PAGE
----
Boxing is one of the most convoluted cultures in sports. With four alphabet organizations –the WBA, WBC, WBO and IBF–generally accepted as the sport’s major sanctioning bodies, another one hoping to become the fifth someday soon (IBO), The Ring magazine crowning their own world champions and the Transnational Boxing Rankings Board (TBRB) doing the same thing in a slightly more strict manner, boxing is just plain hard to understand and follow.
Part of my job with Gambling.com is explaining how boxing works and why things came to be that way. So when the chance came to interview the person I consider to be the best boxing writer in the world today–the cofounder of the TBRB, Springs Toledo–I jumped at the opportunity.
Here are all of Toledo’s words exclusively made available to our great readers here at NYFights.com.
NYFights.com: Why does the TBRB exist?
Springs Toledo: It was founded on the premise that boxing, if it is going to ever become a rational sport, needs to have a rankings board that is unanswerable to any of the sport's power-brokers and that it needs a system that is based on common sense -namely the idea that the world champion in any given division can only be singular and the obvious point that only a contest between the top two contenders crowns said champion under an open throne. It needs to have objective, merit-based rankings because without it, it's not possible to have a system that can identify the rightful champion. What we have now are several little fiefdoms more or less appointing champions based on popularity and purse-sizes. Worse than that, we have too many fans and nearly all the writers following their edicts as if they weren't insane. There are seven so-called champions in the super middleweight division alone. That's laughable, but not funny.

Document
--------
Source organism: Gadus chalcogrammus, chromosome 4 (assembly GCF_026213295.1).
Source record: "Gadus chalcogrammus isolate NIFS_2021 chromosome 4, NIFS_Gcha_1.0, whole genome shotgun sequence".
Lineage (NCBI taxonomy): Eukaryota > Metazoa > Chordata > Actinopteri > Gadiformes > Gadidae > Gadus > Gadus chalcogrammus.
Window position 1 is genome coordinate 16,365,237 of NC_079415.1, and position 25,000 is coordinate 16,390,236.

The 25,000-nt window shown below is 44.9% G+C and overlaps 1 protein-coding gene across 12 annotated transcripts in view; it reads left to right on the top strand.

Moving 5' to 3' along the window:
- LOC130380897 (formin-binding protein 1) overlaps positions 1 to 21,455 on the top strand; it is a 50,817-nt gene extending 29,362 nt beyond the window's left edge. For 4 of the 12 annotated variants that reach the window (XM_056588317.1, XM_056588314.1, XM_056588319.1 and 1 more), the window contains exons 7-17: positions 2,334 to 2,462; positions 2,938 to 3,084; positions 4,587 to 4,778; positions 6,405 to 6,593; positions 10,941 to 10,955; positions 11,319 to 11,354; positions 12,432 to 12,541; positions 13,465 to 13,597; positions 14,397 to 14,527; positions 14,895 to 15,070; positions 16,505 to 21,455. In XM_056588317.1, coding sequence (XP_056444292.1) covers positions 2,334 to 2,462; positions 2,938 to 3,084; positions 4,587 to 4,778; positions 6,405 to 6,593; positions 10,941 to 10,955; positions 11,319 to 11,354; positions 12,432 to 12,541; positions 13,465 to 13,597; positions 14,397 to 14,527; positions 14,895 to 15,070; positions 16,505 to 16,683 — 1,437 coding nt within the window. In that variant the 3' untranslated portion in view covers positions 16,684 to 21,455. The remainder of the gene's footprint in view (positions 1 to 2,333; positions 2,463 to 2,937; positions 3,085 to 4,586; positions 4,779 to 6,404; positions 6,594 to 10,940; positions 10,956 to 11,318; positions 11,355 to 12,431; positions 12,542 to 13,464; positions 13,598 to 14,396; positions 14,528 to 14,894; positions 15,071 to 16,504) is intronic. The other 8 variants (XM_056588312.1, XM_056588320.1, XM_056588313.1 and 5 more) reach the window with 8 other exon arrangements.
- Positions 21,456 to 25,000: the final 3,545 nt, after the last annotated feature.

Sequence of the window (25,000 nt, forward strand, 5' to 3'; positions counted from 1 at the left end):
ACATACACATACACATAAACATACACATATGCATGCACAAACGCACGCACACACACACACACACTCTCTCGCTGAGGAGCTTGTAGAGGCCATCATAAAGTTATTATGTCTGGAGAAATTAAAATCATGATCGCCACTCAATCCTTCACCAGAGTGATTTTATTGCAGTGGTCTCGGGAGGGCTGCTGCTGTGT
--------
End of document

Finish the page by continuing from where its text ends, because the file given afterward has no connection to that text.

NYFights.com: Does the TBRB track “lineal” champions?
Springs Toledo: The “lineal” champion doesn't quite mean what many think it means. It isn't whomever The Ring tells you is the champion and it isn't necessarily the champions identified by the Transnational Rankings Board either. The line is often broken due to retirement and abdication, which means that Tyson Fury is the “lineal heavyweight champion” but he is not the current champion because he abdicated. Any rankings system that keeps the seat warm when a champion retires or abdicates is not rational. Now, if Anthony Joshua fights Deontay Wilder anytime soon, that will be a fight between #1 and #2 and the official winner becomes the true divisional heavyweight champion. Fury may be the lineal champion but you see how that is more of an honorary title. There is no need to get hung up on “lineal champions” any longer because boxing has a system that makes perfect sense.
NYFights.com: How is the TBRB different from THE RING?
Springs Toledo: First and foremost, we are not owned by a promotional entity. To be sure, I would not accuse The Ring of loading the upper echelon of their ratings with Golden Boy fighters, but the fact remains that there is a clear and undeniable conflict of interest there, regardless of good intentions.